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National Institutes of Health

Eunice Kennedy Shriver National Institute of Child Health and Human Development

2015 Annual Report of the Division of Intramural Research

Physiology, Psychology, and Genetics of Obesity

Forbes Porter
  • Jack A. Yanovski, MD, PhD, Head, Section on Growth and Obesity
  • Joo Yun Jun, PhD, Postdoctoral Fellow
  • Andrew Demidowich, MD, Adult Endocrine Training Program Fellow
  • Ovidiu Galescu, MD, Pediatric Endocrine Training Program Fellow
  • Britni R. Belcher, PhD, Special Volunteer
  • Nichole Kelly, PhD, Special Volunteer
  • Rachel Miller-Radin, MA, Special Volunteer
  • Natasha A. Schvey, PhD, Special Volunteer
  • Lisa Shank, MA, Special Volunteer
  • Anna Vannucci, MA, Special Volunteer
  • Sheila M. Brady, RN, FNP, Nurse Practitioner
  • Robin Roberson, MS, Technician
  • Dezmond Taylor-Douglas, BS, Graduate Student
  • Anne Altschul, BS, Postbaccalaureate Intramural Research Training Award Fellow
  • Nicket Dedhia, BA, Postbaccalaureate Intramural Research Training Award Fellow
  • Rim D. Mehari, BS, Postbaccalaureate Intramural Research Training Award Fellow
  • Ira S. Tigner, MS, Technical Intramural Research Training Award Fellow

The prevalence of overweight and obesity in children and adults has tripled during the past 40 years. The alarming rise in body weight has likely occurred because the current environment affords easy access to calorie-dense foods and requires less voluntary energy expenditure. However, such an environment leads to obesity only in those individuals whose body weight–regulatory systems are not able to control body adiposity with sufficient precision in our high calorie/low activity environment, which suggests there are subgroups in the U.S. with a uniquely high susceptibility to weight gain under the prevailing environmental conditions. Our primary goal is to elucidate the genetic underpinnings of the metabolic and behavioral endo-phenotypes that contribute to the development of obesity in children. Using our unique longitudinal cohort of children at risk for adult obesity, who have undergone intensive metabolic and behavioral phenotyping, we examine genetic and phenotypic factors predictive of progression to adult obesity in children who are in the 'pre-obese' state, allowing characterization of phenotypes unconfounded by the impact of obesity itself. Once they are identified as linked to obesity, we study intensively genetic variants that impair gene function. We expect that these approaches will improve our ability to predict which children are at greatest risk for obesity and its comorbid conditions and will lead to more targeted, etiology-based prevention and treatment strategies for pediatric obesity.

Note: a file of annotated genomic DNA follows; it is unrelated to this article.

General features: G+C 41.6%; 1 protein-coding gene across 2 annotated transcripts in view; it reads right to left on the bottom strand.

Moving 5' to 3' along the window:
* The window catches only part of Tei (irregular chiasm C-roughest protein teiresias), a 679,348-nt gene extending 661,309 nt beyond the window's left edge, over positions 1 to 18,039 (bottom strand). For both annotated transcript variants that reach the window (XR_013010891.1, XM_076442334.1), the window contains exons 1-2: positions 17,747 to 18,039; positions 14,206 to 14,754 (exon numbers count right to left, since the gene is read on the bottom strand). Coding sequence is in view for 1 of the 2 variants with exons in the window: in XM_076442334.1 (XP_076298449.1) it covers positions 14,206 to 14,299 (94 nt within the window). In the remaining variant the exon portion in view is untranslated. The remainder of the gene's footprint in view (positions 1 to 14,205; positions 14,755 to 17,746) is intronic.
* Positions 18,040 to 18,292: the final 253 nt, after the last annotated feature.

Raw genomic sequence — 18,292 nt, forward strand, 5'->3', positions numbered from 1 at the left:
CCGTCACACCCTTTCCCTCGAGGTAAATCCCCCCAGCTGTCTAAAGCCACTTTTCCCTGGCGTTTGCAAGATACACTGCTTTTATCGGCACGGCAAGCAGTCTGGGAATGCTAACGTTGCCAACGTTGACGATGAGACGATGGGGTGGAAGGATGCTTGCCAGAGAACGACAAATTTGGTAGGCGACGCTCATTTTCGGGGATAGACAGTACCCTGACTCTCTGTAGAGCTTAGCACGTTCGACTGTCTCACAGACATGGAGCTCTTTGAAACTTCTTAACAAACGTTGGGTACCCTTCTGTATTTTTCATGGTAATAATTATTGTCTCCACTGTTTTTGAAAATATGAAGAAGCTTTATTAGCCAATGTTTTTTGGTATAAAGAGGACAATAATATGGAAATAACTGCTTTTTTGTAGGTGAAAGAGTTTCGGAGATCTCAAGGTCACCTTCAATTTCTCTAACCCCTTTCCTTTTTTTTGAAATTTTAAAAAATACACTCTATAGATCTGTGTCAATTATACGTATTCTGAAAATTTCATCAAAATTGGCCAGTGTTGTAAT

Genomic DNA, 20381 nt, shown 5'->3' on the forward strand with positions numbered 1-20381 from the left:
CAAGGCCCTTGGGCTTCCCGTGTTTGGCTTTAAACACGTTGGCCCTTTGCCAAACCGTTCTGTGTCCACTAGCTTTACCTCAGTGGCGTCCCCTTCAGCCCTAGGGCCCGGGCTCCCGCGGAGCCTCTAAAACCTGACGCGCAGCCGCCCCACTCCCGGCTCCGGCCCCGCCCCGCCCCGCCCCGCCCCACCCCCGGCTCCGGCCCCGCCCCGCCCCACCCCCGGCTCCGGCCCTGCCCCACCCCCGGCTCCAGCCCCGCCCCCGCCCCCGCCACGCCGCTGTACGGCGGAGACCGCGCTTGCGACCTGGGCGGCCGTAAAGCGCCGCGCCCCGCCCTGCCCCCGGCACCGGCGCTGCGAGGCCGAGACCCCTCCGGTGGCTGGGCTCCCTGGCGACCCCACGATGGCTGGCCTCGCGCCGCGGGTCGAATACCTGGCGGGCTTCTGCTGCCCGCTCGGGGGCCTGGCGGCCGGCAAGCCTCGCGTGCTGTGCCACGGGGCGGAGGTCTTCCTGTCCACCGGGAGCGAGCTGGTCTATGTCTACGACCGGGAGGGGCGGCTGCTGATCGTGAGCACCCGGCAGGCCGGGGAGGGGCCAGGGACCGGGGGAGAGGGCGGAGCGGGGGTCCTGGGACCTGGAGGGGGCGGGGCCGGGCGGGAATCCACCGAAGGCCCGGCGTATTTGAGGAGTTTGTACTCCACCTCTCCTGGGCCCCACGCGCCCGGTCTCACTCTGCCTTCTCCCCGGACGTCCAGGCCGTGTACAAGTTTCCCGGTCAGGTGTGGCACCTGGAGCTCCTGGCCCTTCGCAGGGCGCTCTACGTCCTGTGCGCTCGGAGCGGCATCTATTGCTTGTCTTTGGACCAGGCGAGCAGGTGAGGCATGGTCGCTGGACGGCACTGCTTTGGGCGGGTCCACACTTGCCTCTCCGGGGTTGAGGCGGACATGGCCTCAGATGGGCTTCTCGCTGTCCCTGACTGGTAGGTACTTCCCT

Genetic factors important for childhood body weight regulation

Figure 1

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Figure 1. Energy intake studied by using free-access buffet meals of palatable foods

Children homozygous for two polymorphisms in the MC3R gene (Hom/Hom) consumed more at the buffet than heterozygotes (Het/Het) or those with wild-type MC3R (Wt/Wt).